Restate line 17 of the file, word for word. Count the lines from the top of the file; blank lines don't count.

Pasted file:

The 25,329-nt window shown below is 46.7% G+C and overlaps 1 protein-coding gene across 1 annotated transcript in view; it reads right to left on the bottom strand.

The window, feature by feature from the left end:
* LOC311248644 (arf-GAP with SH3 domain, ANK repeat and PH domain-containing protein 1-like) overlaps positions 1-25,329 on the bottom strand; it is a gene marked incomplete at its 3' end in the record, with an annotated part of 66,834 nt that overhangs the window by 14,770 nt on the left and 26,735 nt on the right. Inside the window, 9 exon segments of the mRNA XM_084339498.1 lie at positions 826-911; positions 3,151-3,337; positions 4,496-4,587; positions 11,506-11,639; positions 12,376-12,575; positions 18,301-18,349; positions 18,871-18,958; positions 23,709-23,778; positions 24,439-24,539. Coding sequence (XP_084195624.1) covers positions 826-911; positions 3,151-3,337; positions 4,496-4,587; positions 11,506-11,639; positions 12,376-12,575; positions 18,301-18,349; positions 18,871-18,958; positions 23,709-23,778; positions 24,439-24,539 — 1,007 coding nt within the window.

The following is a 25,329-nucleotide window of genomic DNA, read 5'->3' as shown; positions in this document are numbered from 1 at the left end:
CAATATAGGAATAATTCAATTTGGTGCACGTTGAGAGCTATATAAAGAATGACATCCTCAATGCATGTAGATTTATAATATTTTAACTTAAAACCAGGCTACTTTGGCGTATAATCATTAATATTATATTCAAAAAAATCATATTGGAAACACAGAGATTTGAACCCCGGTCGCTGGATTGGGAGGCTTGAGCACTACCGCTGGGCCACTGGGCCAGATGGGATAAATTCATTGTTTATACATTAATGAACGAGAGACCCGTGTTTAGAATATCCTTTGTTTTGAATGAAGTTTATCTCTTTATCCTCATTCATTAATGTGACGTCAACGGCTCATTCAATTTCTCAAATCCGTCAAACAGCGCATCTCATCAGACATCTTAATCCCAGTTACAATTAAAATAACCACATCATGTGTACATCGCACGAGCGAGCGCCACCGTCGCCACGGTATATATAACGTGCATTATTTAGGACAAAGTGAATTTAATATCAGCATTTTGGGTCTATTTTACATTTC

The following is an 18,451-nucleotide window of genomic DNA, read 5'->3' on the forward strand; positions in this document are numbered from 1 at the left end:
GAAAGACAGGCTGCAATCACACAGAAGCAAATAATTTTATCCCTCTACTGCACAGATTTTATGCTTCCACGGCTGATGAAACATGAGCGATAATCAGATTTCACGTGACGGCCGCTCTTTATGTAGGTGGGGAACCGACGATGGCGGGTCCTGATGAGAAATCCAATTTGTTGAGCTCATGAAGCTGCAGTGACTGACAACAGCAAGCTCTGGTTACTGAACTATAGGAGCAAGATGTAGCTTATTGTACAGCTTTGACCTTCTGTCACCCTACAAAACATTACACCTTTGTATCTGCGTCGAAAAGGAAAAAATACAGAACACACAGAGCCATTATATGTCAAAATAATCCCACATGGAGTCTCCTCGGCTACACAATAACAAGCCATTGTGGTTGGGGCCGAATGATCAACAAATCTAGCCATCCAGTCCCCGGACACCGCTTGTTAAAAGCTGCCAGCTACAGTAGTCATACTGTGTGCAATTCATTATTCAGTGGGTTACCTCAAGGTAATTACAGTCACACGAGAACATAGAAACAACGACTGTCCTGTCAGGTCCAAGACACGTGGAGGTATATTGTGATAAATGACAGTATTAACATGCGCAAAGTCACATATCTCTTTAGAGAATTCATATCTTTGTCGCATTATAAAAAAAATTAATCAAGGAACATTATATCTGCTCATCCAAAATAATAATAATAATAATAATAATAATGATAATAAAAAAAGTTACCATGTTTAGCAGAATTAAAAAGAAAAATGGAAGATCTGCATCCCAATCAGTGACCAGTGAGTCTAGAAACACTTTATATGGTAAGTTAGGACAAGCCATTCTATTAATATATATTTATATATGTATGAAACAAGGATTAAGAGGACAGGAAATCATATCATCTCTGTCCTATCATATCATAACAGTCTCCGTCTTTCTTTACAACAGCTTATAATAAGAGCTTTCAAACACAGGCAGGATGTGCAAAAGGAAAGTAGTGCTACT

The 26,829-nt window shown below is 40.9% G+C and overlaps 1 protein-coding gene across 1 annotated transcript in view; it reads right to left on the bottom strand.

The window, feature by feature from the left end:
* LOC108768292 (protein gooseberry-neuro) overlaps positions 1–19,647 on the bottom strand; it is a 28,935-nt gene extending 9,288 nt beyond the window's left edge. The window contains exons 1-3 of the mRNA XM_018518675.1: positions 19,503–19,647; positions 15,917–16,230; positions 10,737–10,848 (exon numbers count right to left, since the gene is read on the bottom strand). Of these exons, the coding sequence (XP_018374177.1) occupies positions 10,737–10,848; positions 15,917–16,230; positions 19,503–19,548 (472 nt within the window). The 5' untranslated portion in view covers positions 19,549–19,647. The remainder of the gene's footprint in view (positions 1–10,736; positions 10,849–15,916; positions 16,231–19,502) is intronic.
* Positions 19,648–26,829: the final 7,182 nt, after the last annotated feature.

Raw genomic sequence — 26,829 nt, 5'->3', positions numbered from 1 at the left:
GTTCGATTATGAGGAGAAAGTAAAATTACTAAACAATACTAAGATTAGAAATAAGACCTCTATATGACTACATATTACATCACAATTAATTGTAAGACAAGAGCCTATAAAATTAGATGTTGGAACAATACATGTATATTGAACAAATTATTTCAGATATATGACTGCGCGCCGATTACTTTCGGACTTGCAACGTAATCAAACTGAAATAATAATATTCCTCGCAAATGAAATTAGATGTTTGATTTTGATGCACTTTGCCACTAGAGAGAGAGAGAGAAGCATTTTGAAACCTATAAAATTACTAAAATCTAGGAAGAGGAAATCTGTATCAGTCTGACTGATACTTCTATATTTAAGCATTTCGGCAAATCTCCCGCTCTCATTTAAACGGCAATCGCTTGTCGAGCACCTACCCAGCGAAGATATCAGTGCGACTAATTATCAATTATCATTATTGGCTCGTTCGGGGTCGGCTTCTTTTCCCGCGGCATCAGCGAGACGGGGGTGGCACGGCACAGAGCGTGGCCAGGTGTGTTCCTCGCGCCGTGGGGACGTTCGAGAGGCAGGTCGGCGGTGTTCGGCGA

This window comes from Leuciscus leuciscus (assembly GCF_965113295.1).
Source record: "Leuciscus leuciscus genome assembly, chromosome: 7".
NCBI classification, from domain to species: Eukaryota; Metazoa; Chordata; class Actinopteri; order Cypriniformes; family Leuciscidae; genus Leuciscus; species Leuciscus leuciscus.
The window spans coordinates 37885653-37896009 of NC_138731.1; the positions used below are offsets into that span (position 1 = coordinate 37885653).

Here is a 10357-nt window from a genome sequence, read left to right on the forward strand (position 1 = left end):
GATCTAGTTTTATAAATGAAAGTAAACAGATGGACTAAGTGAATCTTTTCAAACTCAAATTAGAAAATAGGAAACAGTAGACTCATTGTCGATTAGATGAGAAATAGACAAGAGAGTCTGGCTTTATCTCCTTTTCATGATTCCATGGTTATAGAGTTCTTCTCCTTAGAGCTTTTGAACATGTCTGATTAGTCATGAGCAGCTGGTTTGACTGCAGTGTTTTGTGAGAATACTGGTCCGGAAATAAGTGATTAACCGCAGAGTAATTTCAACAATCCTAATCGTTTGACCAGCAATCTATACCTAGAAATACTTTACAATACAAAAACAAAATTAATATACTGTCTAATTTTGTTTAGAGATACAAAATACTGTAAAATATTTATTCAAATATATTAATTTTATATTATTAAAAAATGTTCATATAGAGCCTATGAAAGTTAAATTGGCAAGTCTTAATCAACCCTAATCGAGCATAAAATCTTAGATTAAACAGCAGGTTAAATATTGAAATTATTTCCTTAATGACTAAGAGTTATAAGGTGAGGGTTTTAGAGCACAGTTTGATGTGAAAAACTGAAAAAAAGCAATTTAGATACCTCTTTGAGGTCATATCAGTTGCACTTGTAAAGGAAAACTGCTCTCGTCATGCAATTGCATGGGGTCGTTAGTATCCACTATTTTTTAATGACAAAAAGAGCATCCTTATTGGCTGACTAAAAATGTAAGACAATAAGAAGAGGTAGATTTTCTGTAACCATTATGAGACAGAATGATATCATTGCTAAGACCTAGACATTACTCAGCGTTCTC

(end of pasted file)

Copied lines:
The window spans coordinates 37885653-37896009 of NC_138731.1; the positions used below are offsets into that span (position 1 = coordinate 37885653).